Belleek Factory Tour

Belleek Pottery was established in 1857 and holds a special place in Ireland's cultural and commercial heritage. Located in the quaint village of Belleek in Co Fermanagh on the banks of the River Erne, it is home to Ireland's oldest working fine china pottery. The skill and craftsmanship has been passed down through the generations keeping the art alive over the last 160 years. Each piece of pottery passes through a special process that touches 16 pairs of hands to get to the final product. The factory produces more that 100,000 pieces of pottery a year.

Factory Tour

The Creative Irish Gifts team had the pleasure of touring the Belleek factory.  On arriving at Belleek Pottery, we were instantly struck by the immense nature and heritage which exists inside the building itself, including a bell which has been hanging from the main reception area for the past 100 years.

We were then invited to speak with master artisans, touch and feel the porcelain and meet with a few of the artisans.  We were amazed to see their craft in action! Follow along below to see how they go from an idea to a finished product.

The Design Process

The design process at Belleek is a complex one. It begins with market research, where designers study their customers to come up with new ideas and concepts. Once a concept has been developed, it's time for the drawings. These drawings are carefully selected and then produced in full-size models made from clay.

During our tour, we were lucky enough to visit the Belleek studio and see how these models are created. Claire, head designer at Belleek, walked us through the process of designing and creating the pieces before showing us some of the historical molds that have been used over the years. She also gave us a peek into one of her favorite parts of her job: testing out new designs on Belleek artists to make sure they meet high standards!

3D Modeling

The 3D plaster or clay master models are a faithful replication of the drawing, showing all intricate details and reliefs on the surfaces.  Carving these models into a new pattern, it may take 2 days to finish small pieces like an ornament, while larger pieces may require weeks and sometimes months to complete.

Making Molds

Once a 3D model is refined and perfected, it is used to make the manufacturing mold. The production mold is the flipped reverse transfer from the 3D model. The first mold taken from a master mold is called the block mold. This is saved for making the next case mold, each time the first one is worn. A second Master Case Mould is created and stored in the Bellek's Master Molding Chamber. This Master Mold is never used, except when the first Block Moulds quality is degraded. Belleek's master mold room contains blocks dating back to the 1860s. 

Slip Casting

Slip is the material poured into the working molds that eventually becomes Belleek Parian China. It is a creamy colored liqud formed by a mixture of clay, feldspar and frit. The slip is made fresh each day at Belleek.

Belleek artisans pour slip into the working mold and let it sit until it forms a layer on the inside of the mold. This layer is called the Cast. Excess slip is then poured off to allow the cast to dry. As it dries, it shrinks away from the mold and can then be gently removed. The slip has now become clay, which is refered to as the Green Ware stage of the procees and where the artist begin the fettling stage.


Artist cleaning and prepping mold for use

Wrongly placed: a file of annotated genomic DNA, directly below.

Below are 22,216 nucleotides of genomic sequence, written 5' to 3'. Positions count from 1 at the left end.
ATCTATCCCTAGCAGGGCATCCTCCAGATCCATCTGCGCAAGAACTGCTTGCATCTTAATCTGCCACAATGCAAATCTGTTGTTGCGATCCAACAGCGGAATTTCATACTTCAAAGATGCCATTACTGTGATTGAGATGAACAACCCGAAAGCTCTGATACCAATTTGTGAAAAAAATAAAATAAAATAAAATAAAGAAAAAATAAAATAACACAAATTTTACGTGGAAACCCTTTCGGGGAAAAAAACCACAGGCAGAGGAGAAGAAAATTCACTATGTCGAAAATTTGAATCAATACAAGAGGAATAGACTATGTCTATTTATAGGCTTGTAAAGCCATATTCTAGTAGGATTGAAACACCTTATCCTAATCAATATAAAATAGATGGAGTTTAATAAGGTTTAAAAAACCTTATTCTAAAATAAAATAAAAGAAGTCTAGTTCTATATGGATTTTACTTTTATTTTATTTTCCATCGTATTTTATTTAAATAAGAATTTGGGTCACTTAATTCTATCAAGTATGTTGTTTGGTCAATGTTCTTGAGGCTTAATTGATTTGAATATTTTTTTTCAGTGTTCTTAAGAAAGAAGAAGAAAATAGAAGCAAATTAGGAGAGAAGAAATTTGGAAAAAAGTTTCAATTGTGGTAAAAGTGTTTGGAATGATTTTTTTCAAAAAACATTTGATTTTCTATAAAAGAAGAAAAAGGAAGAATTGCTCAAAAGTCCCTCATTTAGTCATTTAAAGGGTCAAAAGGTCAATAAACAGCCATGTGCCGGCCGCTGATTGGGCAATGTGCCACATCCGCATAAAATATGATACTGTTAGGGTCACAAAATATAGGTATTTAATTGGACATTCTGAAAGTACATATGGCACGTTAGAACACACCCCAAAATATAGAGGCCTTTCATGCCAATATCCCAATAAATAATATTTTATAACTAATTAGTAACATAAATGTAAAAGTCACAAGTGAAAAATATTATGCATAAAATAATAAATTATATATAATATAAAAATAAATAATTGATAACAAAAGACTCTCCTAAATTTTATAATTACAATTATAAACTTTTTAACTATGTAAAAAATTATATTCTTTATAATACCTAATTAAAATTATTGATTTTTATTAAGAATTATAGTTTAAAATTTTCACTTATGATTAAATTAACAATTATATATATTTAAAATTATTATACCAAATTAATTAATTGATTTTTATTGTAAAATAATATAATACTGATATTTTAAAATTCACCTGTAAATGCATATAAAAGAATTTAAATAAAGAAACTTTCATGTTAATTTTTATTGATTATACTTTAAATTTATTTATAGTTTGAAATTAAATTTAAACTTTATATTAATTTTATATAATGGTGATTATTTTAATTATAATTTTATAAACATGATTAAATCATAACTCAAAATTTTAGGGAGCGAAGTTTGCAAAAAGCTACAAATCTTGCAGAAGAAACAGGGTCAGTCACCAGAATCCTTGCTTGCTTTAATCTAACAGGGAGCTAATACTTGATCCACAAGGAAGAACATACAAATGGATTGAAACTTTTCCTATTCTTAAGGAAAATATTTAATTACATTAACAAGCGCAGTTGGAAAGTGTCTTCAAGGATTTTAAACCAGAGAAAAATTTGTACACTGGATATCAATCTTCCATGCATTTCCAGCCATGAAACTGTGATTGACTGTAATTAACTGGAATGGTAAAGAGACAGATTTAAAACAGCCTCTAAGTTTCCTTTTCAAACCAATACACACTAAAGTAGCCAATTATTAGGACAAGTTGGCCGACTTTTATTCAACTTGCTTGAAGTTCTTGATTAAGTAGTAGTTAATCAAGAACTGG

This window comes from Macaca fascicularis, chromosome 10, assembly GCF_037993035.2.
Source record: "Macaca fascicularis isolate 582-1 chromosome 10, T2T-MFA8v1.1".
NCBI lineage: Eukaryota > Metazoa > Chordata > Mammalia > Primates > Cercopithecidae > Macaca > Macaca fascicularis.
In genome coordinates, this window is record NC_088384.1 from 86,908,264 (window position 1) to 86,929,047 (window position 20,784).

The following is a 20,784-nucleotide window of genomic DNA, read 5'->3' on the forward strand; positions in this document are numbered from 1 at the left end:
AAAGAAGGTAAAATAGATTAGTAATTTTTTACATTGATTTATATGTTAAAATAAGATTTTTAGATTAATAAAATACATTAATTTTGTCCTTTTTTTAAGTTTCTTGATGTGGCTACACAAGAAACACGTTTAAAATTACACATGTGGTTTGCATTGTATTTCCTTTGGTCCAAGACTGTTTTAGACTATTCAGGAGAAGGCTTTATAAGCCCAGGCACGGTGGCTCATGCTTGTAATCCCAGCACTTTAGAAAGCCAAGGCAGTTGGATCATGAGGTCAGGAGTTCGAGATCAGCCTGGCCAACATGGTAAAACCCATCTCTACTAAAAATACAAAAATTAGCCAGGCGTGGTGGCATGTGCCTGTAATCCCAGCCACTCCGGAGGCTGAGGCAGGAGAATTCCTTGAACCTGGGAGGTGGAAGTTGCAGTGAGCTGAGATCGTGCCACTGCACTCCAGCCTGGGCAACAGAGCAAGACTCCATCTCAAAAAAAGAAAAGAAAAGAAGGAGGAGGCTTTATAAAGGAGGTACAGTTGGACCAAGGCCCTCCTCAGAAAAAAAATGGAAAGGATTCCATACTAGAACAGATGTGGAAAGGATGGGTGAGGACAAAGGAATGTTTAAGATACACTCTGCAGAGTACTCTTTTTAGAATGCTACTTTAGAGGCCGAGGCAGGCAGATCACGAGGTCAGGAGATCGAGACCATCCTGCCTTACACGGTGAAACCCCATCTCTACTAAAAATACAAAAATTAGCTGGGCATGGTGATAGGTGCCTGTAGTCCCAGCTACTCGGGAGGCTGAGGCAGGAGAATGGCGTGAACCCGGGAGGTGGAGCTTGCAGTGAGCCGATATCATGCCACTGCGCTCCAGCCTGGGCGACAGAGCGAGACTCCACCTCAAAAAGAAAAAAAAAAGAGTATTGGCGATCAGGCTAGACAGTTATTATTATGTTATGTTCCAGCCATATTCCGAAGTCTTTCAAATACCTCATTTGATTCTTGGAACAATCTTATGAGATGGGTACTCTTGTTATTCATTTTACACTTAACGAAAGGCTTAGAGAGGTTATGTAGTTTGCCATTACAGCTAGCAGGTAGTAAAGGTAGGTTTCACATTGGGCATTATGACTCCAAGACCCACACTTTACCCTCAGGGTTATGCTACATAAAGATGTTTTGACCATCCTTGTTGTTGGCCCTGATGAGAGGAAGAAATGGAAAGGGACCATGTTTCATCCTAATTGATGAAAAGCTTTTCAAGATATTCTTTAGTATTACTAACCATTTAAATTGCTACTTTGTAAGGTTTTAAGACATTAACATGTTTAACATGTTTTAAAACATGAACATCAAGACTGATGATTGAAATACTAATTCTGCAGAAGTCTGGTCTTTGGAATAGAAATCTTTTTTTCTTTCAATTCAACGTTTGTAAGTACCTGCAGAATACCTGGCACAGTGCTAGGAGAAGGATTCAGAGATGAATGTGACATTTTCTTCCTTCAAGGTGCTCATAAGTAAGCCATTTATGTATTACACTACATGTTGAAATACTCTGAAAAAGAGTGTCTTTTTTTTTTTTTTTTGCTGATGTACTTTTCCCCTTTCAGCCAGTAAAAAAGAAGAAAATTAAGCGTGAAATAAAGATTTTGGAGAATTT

Slip being poured into a mold and left to cure

Fettling & Kiln

The intricate process of cleaning up the cast is called Fettling. Artists smooth, clean up and round edges and fit pieces together during this skilled process. Pieces are set out to completely dry before heading to the kilns.


Kilns are slowly fired up to 1,200 degrees centigrade to solidify the casts. Firing up and cooling down has to be done slowly because a sudden change in temperature can cause the piece to shatter. One fired, the ware is refered to as the biscuit. One of the more risky phases of the pottery process is the firing step. Shrinkage on the product can be as large as 15% from the Green Ware dimensions. Each pieces goes throug rigourous inspection after the firing phase. Any piece that does not meet Belleek's high standards is detroyed.

Video of Belleek artist fettling greenware before going to the kiln

Basket Weaving

The art of basket-making began in Belleek Pottery in 1867, by William Henshall.  He trained the local apprentices in the art and passed on the tradition and craft of basket and flower making, thus beginning a long-standing tradition that continues today.

In the years since then, this craft has been expanded to include more intricate designs but the heart and process remains the same. 

The production of such intricate and meticulous detail requires the use of a more pliable substance than that used on other Belleek products.  The clay is then pressed into spaghetti like strands. The base of the basket is hand woven using a weave of two, three or four strands. The body, feet, flowers, stems, buds, twigs and shamrocks are all made entirely by hand. Should a flower require sixty petals, each part of the flower is crafted one piece at a time until the whole intricate blossom is completed.  After the artist finishes the design, the piece heads to the kiln and then to paint.


Glazing & Hand Painting

Once the products are removed from the kiln they are each hand dipped in Belleek's signature white glazie formula one at a time.  Then each peice goes back to the kiln for a process called gloss firing.  This binds the gloss to the Parian at 1,000 degrees.  When the peice is set it can then it can be hand painted.

Watch a Belleek hand painting in action below




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